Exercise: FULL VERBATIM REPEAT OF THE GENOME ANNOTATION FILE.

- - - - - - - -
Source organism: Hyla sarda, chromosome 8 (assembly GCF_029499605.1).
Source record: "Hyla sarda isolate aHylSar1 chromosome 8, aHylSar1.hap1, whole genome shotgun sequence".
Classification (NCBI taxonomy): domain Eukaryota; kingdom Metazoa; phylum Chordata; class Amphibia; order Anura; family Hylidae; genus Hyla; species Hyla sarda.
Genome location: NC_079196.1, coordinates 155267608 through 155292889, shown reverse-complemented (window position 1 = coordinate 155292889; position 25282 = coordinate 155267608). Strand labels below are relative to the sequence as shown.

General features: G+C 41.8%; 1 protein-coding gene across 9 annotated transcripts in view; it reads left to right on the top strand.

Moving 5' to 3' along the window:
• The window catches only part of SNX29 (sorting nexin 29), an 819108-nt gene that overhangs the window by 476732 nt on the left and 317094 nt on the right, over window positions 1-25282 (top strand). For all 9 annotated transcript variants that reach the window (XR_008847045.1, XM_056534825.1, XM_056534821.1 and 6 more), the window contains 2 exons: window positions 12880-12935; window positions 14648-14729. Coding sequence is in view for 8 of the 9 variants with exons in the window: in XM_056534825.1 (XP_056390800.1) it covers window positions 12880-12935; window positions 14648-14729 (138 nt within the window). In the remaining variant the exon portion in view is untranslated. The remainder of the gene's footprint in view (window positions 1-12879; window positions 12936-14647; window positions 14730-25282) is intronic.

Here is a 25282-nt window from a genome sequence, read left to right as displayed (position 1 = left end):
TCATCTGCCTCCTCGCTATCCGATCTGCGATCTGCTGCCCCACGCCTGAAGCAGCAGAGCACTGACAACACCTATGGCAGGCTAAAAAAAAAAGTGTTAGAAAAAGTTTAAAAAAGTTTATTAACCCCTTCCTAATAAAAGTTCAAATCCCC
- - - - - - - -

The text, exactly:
Source organism: Hyla sarda, chromosome 8 (assembly GCF_029499605.1).
Source record: "Hyla sarda isolate aHylSar1 chromosome 8, aHylSar1.hap1, whole genome shotgun sequence".
Classification (NCBI taxonomy): domain Eukaryota; kingdom Metazoa; phylum Chordata; class Amphibia; order Anura; family Hylidae; genus Hyla; species Hyla sarda.
Genome location: NC_079196.1, coordinates 155267608 through 155292889, shown reverse-complemented (window position 1 = coordinate 155292889; position 25282 = coordinate 155267608). Strand labels below are relative to the sequence as shown.

General features: G+C 41.8%; 1 protein-coding gene across 9 annotated transcripts in view; it reads left to right on the top strand.

Moving 5' to 3' along the window:
• The window catches only part of SNX29 (sorting nexin 29), an 819108-nt gene that overhangs the window by 476732 nt on the left and 317094 nt on the right, over window positions 1-25282 (top strand). For all 9 annotated transcript variants that reach the window (XR_008847045.1, XM_056534825.1, XM_056534821.1 and 6 more), the window contains 2 exons: window positions 12880-12935; window positions 14648-14729. Coding sequence is in view for 8 of the 9 variants with exons in the window: in XM_056534825.1 (XP_056390800.1) it covers window positions 12880-12935; window positions 14648-14729 (138 nt within the window). In the remaining variant the exon portion in view is untranslated. The remainder of the gene's footprint in view (window positions 1-12879; window positions 12936-14647; window positions 14730-25282) is intronic.

Here is a 25282-nt window from a genome sequence, read left to right as displayed (position 1 = left end):
TCATCTGCCTCCTCGCTATCCGATCTGCGATCTGCTGCCCCACGCCTGAAGCAGCAGAGCACTGACAACACCTATGGCAGGCTAAAAAAAAAAGTGTTAGAAAAAGTTTAAAAAAGTTTATTAACCCCTTCCTAATAAAAGTTCAAATCCCC